Cenitz Studio
Capsule N°07

Frédéric Simonin

Born on July 31, 1975, in Issy-les-Moulineaux, the son of a military officer, Frédéric Simonin entered military boarding school at 13 and then decided to pursue an apprenticeship in cuisine in Saint-Brieuc, trained by Roland Pariset. In 1993, he was awarded Best Apprentice Cook of Brittany at just 18 years old. He earned his culinary certificate that same year, moved to Paris, and began working as a commis at Pavillon Ledoyen under the direction of Ghislaine Arabian. He quickly climbed all the ranks to chef de partie and worked for several years at Le Meurice restaurant under Marc Marchand, at Taillevent under Philippe Legendre then Michel Del Burgo, and at Le Cinq with Philippe Legendre. He trained in major restaurants and earned two Michelin stars as a chef with Joël Robuchon. He opened his own restaurant in Paris in 2010, where he received a Michelin star the following year.

What is the vision (the guiding thread, founding concept, or main objective) that you pursue through your work?

This profession is constantly evolving, rapidly developing, especially under the impulse of television shows and sponsors that contribute to its media exposure. This attention almost makes the profession a star, but this popularity will wane over time, like a fashion phenomenon. That's why I think it's essential to get back to basics: to train, coach, guide, and teach the fundamentals of the profession, which tend to be lost. In this perspective, why not consider creating a culinary school, that would differentiate from the current institutions? A school that would be a symbol of excellence, working in small committees, a bit like a regiment dedicated to cuisine, which would remind, with a touch of humor, the Foreign Legion. I imagine an innovative format: an all-in-one building, a campus dedicated to gastronomy, a true mix between culinary know-how and community life. A project is being developed, but has not yet been fully defined. Its cost will be very high, running into millions, and only solid and committed partners will be able to realize it.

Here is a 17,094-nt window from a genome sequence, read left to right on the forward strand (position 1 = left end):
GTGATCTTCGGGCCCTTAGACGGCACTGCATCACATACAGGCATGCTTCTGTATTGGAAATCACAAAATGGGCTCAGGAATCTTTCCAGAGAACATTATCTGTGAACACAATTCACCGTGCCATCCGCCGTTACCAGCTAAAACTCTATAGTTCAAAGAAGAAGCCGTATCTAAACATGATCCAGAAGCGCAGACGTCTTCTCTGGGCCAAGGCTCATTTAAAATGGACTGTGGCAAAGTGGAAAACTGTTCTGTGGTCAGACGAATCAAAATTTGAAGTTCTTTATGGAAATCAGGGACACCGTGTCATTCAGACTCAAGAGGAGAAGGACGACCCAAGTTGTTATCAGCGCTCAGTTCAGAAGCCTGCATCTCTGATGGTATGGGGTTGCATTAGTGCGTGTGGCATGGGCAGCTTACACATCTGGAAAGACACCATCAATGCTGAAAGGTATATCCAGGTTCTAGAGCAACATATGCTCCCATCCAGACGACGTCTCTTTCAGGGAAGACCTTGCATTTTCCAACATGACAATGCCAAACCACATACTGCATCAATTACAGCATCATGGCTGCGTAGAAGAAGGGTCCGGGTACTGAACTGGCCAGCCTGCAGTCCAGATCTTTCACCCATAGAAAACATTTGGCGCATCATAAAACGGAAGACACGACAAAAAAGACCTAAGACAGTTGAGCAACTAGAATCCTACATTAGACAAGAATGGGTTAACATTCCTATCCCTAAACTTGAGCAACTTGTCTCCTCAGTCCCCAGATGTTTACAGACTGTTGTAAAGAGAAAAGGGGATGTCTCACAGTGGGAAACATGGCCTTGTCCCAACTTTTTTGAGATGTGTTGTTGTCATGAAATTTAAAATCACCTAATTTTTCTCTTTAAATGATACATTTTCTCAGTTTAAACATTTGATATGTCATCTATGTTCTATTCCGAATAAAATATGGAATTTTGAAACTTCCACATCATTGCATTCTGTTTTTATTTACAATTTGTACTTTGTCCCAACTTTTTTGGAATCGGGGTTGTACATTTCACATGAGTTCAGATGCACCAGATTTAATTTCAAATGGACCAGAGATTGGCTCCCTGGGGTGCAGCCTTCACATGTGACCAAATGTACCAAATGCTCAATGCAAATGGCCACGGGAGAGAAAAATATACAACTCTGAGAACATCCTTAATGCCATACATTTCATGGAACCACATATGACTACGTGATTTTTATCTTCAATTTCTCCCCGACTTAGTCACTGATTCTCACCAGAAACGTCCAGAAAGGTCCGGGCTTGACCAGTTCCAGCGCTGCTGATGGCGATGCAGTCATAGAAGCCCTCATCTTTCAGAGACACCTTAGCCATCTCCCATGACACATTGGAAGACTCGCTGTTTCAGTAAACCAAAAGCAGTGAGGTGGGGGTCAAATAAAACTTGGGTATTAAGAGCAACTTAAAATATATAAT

What are the main changes you have observed in your profession over time and the challenges that might arise in the coming decades? How do they reflect societal and technological transformations?

Over the years, I have observed several major changes in my profession, reflecting societal and technological evolutions. Among these changes, technological advancement holds a prominent place, with notable progress in the materials used, the introduction of induction cooktops and smart ovens, as well as the adoption of innovative cooking techniques such as sous-vide. These developments have been largely driven by big companies, such as EnoDIS, as well as by renowned kitchen designers, such as Michel and Jérôme Costes, father and son of the Rorgue house. One of the goals of these innovations is to reduce the heat around the cook, in order to increase his performance. Additionally, the use of more ecological materials for cleaning products helps reducing pollution caused by toxic substances. In terms of food, a trend towards reduced protein consumption and the use of processed materials is also observable. However, what worries me the most for the future is the issue of global overpopulation and food waste. These challenges, which are crucial in the coming decades, reflect the major issues of our society in the face of technological transformations and environmental concerns.

Is there a book, a film, or a work of art that, in your opinion, perfectly captures the essence or dilemmas of your profession?

Two culinary books immediately come to my mind. The first, "L'Heptaméron des gourmets," offers a dive into the modern cuisine of the 19th century, while the second echoes the classicism of that same era through "The culinary guide" by Auguste Escoffier. These books illustrate life as an eternal dilemma, reflecting a century marked by various culinary styles. Renowned chefs such as Joël Robuchon, Alain Ducasse, Paul Bocuse, and Pierre Gagnaire also embody this spirit, each in their own way contributing to the richness and complexity of cuisine. Their work, marked by passion, innovation, and respect for traditions, perfectly captures the nuances and challenges of our profession.

Imagine you could create a capsule that would travel through the universe and time, what would you like to put inside it?

If I had the opportunity to create a capsule capable of traveling through the universe and time, I would imagine it not only as a means to revisit the past but also as a reflection on the possibility of making our existence less complicated, more beautiful, and more fulfilling compared to the challenges of our current life. At the heart of this time capsule, I would choose to place my three children. This decision would be motivated by the desire to take a new start with them, to walk together a different path of life where I would be more present. My absence in their lives is one of my greatest regrets. The time lost with those we love is something we can never recover. Throughout my life, I have devoted a great deal of my time to work, seeking to fill a personal void and soothe an inner sadness, while neglecting what is truly essential: life itself. Placing my children in this capsule would be a strong symbol of my willingness to correct my past mistakes and to dedicate myself to what matters most, namely, being there for them, just for them.